The GiveWell Blog

Network for what now?

Help me understand this. For those of you whose browsers don’t support hyperlinks: Charity Navigator processes direct donations to charities using Network for Good, which processes credit cards and applies a fee of 4.75%. Charity Navigator claims that this fee is a good deal, comparable to what the charities themselves would have to pay for processing your credit card, and further states that “Network for Good’s giving system is so efficient and inexpensive that we at Charity Navigator use their service to process online donations to our own organization.”

Sounds good, right, until I started doing a little research of my own into the cheapest way of processing donations online. Turns out: it isn’t Network for Good, it isn’t close, and it took me all of 12 seconds to determine this.

Exhibit A: standard PayPal processing rates. Just looking at the simplest, quickest, no-special-deals, for-profit version of PayPal, it’s 2.9% plus $0.30 per transaction. That beats Network for Good for any donation over $18.75. And that’s using the system that’s available to any schmoe who wants to sell donuts or c1@lis or whatever. Anecdotally, I’ve heard and read about way lower fees offered by PayPal for nonprofit organizations, not to mention for doing more volume.

And that’s PayPal: the most recognized, subscribed-to brand on the web (though to be clear, people without accounts can still use this service to process their credit cards). Google Checkout offers an even cheaper option, and it seems safe to say that prices will continue to fall in the extremely competitive online-merchant sphere.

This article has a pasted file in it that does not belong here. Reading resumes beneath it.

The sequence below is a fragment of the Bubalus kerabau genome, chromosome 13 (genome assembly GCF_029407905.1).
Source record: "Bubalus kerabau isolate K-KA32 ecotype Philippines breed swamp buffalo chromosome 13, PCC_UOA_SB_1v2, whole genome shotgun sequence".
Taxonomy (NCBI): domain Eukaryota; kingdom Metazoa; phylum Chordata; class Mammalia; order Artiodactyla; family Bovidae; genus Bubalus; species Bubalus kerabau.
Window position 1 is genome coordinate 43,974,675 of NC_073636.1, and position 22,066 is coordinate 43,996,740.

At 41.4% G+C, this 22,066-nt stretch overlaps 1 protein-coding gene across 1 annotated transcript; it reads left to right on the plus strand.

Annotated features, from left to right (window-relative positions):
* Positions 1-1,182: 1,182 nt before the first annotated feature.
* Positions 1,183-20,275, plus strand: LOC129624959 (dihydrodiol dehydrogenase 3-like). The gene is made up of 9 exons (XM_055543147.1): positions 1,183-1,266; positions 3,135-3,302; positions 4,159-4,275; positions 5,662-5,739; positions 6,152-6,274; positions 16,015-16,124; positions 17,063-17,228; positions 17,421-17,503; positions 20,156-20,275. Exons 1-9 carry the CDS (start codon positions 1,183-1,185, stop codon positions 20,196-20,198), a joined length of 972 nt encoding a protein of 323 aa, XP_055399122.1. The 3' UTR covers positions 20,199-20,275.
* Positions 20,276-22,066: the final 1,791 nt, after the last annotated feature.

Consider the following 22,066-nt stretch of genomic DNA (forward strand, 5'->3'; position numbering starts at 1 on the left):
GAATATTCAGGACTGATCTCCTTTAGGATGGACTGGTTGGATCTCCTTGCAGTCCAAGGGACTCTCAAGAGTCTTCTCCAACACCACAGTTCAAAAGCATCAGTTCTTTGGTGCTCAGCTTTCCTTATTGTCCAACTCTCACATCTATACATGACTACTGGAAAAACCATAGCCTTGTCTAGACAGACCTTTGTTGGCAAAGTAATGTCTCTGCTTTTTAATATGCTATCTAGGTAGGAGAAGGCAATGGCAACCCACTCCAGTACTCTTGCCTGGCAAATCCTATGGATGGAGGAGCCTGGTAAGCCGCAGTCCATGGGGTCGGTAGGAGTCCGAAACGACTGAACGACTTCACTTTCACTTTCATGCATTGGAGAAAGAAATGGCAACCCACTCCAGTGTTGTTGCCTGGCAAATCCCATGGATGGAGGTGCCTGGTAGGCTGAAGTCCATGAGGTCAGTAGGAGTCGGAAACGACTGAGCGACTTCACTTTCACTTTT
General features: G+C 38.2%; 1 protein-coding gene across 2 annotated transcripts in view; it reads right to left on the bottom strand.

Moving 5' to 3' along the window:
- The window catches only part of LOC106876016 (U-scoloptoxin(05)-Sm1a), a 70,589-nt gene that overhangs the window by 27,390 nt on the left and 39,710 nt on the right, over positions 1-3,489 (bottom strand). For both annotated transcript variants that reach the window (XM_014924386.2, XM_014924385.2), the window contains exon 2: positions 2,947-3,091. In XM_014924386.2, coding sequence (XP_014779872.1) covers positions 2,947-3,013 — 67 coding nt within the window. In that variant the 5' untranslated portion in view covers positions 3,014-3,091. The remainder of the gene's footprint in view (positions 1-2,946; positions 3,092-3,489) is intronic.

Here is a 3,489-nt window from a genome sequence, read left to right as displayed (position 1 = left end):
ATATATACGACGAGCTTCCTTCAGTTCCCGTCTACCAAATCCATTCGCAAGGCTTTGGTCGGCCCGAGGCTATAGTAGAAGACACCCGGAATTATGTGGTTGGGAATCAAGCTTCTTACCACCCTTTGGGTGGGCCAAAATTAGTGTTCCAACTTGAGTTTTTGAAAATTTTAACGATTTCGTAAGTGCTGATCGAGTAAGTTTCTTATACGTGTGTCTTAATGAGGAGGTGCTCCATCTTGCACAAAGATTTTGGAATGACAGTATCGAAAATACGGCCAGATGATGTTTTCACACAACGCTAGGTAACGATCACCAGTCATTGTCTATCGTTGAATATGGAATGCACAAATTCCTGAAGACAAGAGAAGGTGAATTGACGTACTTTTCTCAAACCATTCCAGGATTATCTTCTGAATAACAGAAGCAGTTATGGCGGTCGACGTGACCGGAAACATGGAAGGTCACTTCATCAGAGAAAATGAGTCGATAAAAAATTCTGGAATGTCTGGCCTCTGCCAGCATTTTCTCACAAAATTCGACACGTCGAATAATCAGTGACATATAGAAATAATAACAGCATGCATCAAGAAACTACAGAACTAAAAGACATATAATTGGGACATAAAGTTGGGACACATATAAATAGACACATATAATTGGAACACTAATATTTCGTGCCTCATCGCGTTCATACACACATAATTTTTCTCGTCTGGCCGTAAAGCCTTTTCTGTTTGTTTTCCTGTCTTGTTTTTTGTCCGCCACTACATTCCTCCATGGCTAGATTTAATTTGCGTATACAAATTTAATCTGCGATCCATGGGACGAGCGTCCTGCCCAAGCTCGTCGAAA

So what’s the advantage of Network for Good? After scratching my head over this for some time, I Googled my way to this (from here): “While JustGive and PayPal offer nonprofit organizations the ability to collect donations online, Network for Good is the only organization with a substantial media presence. Through the generosity of our corporate partners – and two of the largest Internet properties – AOL Time Warner and Yahoo!, we are able to promote our site and service via millions of ad banners and links on these Web sites. This traffic to our site results in increased awareness of charitable giving, volunteerism, and the issues that organizations like yours support. No other resource can provide as broad a reach and can deliver as many funds.”

Read that over again and see if you can make sense of it. If I didn’t know any better, I’d intepret it as follows:

“While JustGive and PayPal do the exact same thing we do for lower fees, we have so much money and backing that we can advertise ourselves a lot! That means we can convince you to use us instead of the better deal! After all, who’s heard of PayPal? We’re Network for Freaking Good! Wait, you’re not convinced? Well consider this: let’s change the subject and say some vague stuff about increased awareness of charities. Now you don’t even remember what we’re talking about, do you? That’s the power of well-financed marketing! Now use our service!”

If I didn’t know any better, I would say that we’re looking at an extremely well-financed and -backed nonprofit organization, set up explicitly to serve charities and serve the public good, charging its clients over twice what they would pay a standard for-profit merchant operating with none of the tax breaks or charitable contributions. If I didn’t know any better, I would say that Network for Good even appears to recognize this, and rather than concede to the more efficient for-profit organizations for the public benefit, is giving a completely smoke-and-mirrors argument that it’s hard to describe as anything but a swindle of the organizations it was created to serve. If I didn’t know any better, I would conclude that Charity Navigator, an organization created expressly to ensure accountability and financial efficiency and help people avoid swindles, is among the swindled.